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Viewers can immerse themselves in giant food displays at interactive art exhibit

The Foodie Space interactive art exhibit creates a location for foodie Instagrammers and other viewers to immerse themselves in whimsical, interactive elements and murals centered around food. (Courtesy of The Foodie Space)

"The Foodie Space"

Pasadena Museum of California Art

Nov. 21 – Dec. 4

Prices vary

By Hannah Ferguson

Nov. 20, 2018 10:26 p.m.

The Foodie Space caters toward food pho-natics and even lets viewers play with their food.

The interactive art exhibit, opening Thursday using the building of the now closed Pasadena Museum of California Art, brings fine art to an unexpected audience: the foodie Instagrammers who have no problem holding up a hungry crowd for the perfect picture. From massive takeout boxes to a chapel dedicated to french fries, the exhibit features whimsical, interactive elements and murals to immerse viewers in food. Initially inspired by her own obsession with food photography, co-founder Ugne Ragauskaite said the exhibit was transformed from a more lighthearted, solely commercial-based vision to bringing to life the artists’ personal stories involving food.

“We have a mix of this fun commercial stuff like caviar pools, but then we also have fine art as well,” Ragauskaite said. “It could attract people that wouldn’t really go to museum shows, so that they would come in for a more fun purpose, but then they would come out seeing some fine art and maybe would like to come to other more traditional museums in the future.”

Contributing artist Trinh Mai’s portion of the exhibit will feature a pho-themed room, entitled “All Phở the Love,” with noodles hanging from the ceiling. As a Vietnamese-American, Mai, who took an advanced painting class at UCLA, said pho was a staple meal in her household and her family’s recipe has been handed down from generation to generation, incorporating minor tweaks with each passing. Although her family is not always verbally affectionate, Mai said her parents and relatives show their love through the making and sharing of food.

Mai’s interactive room will feature Sriracha bottles and fabricated pho ingredients, including anise seeds and onions, allowing viewers to create their own pho recipe. Mai said she was inspired by her family recipe being passed down from mother to daughter as a way of caring for future generations, paralleling her grandparents’ emigration from Vietnam.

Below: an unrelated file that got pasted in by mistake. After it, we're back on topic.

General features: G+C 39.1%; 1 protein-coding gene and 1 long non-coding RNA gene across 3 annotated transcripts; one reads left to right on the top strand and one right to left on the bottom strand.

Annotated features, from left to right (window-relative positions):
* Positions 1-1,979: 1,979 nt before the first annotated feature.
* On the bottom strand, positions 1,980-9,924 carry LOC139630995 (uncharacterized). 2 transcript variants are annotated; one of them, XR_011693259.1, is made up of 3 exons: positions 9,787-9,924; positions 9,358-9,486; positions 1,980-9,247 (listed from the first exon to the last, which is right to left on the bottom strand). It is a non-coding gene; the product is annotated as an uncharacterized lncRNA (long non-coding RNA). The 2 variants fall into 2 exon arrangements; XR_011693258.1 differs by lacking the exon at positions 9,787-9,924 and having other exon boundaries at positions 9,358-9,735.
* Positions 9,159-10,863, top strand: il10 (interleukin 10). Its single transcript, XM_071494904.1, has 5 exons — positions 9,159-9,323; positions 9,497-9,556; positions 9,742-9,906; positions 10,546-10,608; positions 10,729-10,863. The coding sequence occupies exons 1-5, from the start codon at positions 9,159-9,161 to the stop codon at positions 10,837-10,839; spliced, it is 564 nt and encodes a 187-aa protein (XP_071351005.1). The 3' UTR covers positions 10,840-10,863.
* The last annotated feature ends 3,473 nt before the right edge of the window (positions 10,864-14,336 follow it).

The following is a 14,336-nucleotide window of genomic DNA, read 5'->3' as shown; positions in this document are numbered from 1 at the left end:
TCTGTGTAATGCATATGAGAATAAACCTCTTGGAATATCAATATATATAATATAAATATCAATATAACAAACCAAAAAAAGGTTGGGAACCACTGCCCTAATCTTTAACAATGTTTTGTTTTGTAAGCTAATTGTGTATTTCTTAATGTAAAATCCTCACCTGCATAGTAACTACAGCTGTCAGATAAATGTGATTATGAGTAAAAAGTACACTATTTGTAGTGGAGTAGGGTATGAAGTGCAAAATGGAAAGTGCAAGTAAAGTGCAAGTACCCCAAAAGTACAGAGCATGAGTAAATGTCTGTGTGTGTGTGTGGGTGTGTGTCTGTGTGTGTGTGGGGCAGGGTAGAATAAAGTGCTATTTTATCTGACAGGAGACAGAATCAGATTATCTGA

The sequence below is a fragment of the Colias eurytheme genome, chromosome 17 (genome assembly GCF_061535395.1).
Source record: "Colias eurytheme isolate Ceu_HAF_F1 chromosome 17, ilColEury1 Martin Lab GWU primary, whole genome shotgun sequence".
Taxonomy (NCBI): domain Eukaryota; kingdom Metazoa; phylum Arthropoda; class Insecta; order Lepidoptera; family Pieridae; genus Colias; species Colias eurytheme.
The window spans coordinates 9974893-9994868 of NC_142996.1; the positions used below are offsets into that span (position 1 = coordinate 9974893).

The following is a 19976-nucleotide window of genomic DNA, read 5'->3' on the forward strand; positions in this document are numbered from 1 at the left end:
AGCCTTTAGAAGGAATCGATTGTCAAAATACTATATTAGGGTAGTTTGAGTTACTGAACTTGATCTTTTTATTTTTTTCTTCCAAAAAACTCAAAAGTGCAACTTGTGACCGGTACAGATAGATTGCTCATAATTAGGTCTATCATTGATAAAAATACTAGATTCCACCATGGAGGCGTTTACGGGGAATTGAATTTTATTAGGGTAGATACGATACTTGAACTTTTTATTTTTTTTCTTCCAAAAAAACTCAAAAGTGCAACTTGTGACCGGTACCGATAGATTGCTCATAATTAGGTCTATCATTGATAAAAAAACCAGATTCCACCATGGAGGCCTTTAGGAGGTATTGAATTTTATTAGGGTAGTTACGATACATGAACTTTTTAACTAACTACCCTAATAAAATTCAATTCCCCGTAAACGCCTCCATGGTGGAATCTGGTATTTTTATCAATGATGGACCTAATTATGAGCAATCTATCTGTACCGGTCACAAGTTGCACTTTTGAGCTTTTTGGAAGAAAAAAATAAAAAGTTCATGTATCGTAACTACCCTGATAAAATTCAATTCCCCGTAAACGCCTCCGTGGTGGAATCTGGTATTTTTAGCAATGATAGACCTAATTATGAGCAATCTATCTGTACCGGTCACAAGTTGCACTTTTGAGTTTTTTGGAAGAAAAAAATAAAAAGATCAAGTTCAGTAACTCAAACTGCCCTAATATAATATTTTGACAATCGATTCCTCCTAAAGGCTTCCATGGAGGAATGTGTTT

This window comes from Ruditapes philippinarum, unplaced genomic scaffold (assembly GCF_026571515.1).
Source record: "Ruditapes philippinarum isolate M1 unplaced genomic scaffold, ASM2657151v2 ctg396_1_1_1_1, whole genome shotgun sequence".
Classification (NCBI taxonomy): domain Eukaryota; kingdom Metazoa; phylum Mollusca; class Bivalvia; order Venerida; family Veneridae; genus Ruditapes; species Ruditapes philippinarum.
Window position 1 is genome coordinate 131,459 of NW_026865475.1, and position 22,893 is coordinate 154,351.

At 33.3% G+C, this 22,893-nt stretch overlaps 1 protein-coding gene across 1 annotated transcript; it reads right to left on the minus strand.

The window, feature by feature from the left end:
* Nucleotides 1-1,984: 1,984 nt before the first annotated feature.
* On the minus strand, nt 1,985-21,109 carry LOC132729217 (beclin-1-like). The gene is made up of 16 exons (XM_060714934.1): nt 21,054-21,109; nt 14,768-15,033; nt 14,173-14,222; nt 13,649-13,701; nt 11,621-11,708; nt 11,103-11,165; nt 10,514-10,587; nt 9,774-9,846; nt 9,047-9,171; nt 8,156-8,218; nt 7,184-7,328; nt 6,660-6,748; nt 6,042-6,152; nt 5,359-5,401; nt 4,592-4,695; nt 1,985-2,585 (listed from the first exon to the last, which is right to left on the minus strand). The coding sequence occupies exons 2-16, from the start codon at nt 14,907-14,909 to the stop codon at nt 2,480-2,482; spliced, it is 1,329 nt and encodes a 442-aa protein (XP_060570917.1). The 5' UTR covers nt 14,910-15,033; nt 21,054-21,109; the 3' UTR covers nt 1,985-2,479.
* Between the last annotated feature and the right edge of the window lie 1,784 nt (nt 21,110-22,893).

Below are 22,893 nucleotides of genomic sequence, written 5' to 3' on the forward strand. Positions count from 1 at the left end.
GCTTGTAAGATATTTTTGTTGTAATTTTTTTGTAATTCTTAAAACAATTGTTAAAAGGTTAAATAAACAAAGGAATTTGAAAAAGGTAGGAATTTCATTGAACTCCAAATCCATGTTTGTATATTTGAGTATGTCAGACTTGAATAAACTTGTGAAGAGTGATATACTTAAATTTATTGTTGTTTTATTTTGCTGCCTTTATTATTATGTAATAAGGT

“It’s like passing on this love for a generation that doesn’t even exist yet, which is also very related to (my grandparents’) escape from the war,” Mai said. “They knew death was a possibility but they decided to escape anyway, knowing that they might die because it was worth it for them.They knew if they made it, my generation would have freedom.”

In the second portion of her exhibit, Mai created a tea room, inspired by chats over tea with her grandmother. Mai made oversized tea bags out of agricultural netting. Pressed eucalyptus and bay leaves fill the bag, and viewers can actually smell the art.

While viewers can tickle their olfactory senses in Mai’s exhibit, they can hug and marry french fries in Julia Taft’s installation. Taft, another featured artist in the exhibit, used her installations to explore her own journey with self-care after recovering from an eating disorder. Taft created a pink wedding chapel with pews and an altar with giant french fries waiting at the end of the aisle. Taft said the concept of her exhibit, entitled “Fries Before Guys,” was influenced by her personal experience with a toxic relationship that aggravated her eating disorder. Now recovered, Taft said she orders fries and a milkshake on first dates as a reminder to put her happiness first.

“By restricting or crazy dieting … or trying to always be thinner or more of this and less of me, it felt like I would lose a little bit of myself in that process,” Taft said. “(I created) pretty fun pieces but it took a lot of work to try and make them fun.”

Demonstrating her decision to eat foods she loved instead of forcing herself to eat low-calorie yogurts or sugar-free Jell-O, Taft created an exhibit in which the viewers can marry their food, symbolizing her choice to make her relationship with food a more amicable one. Taft said she felt forced to conform to perceived societal beauty standards, but has used this exhibit to share how she has shifted her mindset to put herself first while maintaining a quirky, lighthearted atmosphere.

“As serious as a subject as it is, if you just leave people with a negative connotation, then there’s no real hope of how to move forward from (it),” Taft said. “It’s a dark subject for me to talk about, but I think it’s good to spread light upon it and have fun with it, so why not jump on a big pizza?”

Although the exhibit at its core is eccentric, Mai said the beauty of the each artist’s work lies in its expression of their personal experiences. Viewers can connect to the art work beyond its surface-level expression because of the emotional stories the artists have invested in them.

“We’re not just creating stuff for people to take photos with, we’re really creating environments that really speak to what we’ve experienced and our histories,” Mai said.

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Hannah Ferguson
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